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Tribal Life Threatened by Andaman Islands Expansion

By MarEx 2015-07-25 21:41:59

Bollywood music blares from a line of food stalls serving tourists outside the entrance to a thickly-forested tribal reserve on India’s far-flung Andaman and Nicobar islands.

Beyond the barrier patrolled by police, a few hundred members of the Jarawa tribe hunt the lush rainforest for turtles and pigs and shoot fish with bows and arrows, largely unseen and untouched by the outside world.

As Indian Prime Minister Narendra Modi’s government seeks to accelerate development on the islands to promote its military, trade and tourism, preserving the pristine environment and handful of unique tribes is likely to get harder.

“The islands are fragile, they are in a seismically active zone not far from Indonesia’s Aceh coast,” said Pankaj Sekhsaria of Indian environmental group Kalpavriksh.

“Above all, they are home to indigenous tribes. This is their land, their history. There are serious concerns about the impact of tourists … If history is any indication, interaction between our world and their world has proved damaging for them.”

Tourism is only part of New Delhi’s vision for the Indian Ocean islands. Lying on a busy shipping route between mainland India and Southeast Asia, they are seen as ideal for extending India’s economic and military reach.

With that in mind, Modi’s government is determined to push harder than previous administrations to develop the islands, while at the same time protecting tribes and landscapes.

“The support we have got from the central government over the last year has been phenomenal. They want things to happen,” A.K. Singh, lieutenant governor of the Andaman and Nicobar Islands and India’s top official there, told Reuters.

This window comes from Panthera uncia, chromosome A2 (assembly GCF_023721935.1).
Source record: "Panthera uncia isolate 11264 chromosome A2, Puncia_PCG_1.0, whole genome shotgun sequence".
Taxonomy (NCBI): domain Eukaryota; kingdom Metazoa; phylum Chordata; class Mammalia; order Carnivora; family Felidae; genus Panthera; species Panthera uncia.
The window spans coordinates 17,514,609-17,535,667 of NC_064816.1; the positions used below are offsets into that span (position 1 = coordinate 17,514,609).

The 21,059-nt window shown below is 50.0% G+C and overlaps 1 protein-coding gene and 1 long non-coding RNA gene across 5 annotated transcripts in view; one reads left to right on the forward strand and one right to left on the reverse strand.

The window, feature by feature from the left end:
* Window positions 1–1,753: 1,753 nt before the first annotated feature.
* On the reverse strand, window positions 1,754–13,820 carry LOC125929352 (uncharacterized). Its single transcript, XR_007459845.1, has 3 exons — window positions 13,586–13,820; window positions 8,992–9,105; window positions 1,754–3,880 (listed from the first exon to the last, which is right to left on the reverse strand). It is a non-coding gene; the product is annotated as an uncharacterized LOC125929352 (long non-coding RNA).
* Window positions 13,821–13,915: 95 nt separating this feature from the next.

“We want comprehensive development of the islands and its people while protecting the interests of the tribes as well as the environment. Ours is a transparent, deliberate policy. There is nothing to hide.”

TO INTEGRATE OR ISOLATE?

The dark-skinned Jarawas, numbering around 400 and one of six tribes believed to have lived on the islands for up to 55,000 years, refused until recently to have any contact with the outside world.

“There are two schools of thought. One is to protect and preserve their cultural identity and avoid inter-mingling with the outside world,” said D.M. Shukla, the islands’ tribal welfare secretary.

“The other is to mainstream them into the outside world so that they enjoy the fruits of the development.”

The latter argument is gaining momentum, with government officials saying economic development must not be held back.

Boosting tourism and other industries is not easy in a territory where over 90 percent of land is off-limits forest.

But already the military is lengthening runways at airfields in the north and south of an archipelago that generals believe is a key but long-neglected outpost to counter the Chinese navy’s thrust into the Indian Ocean.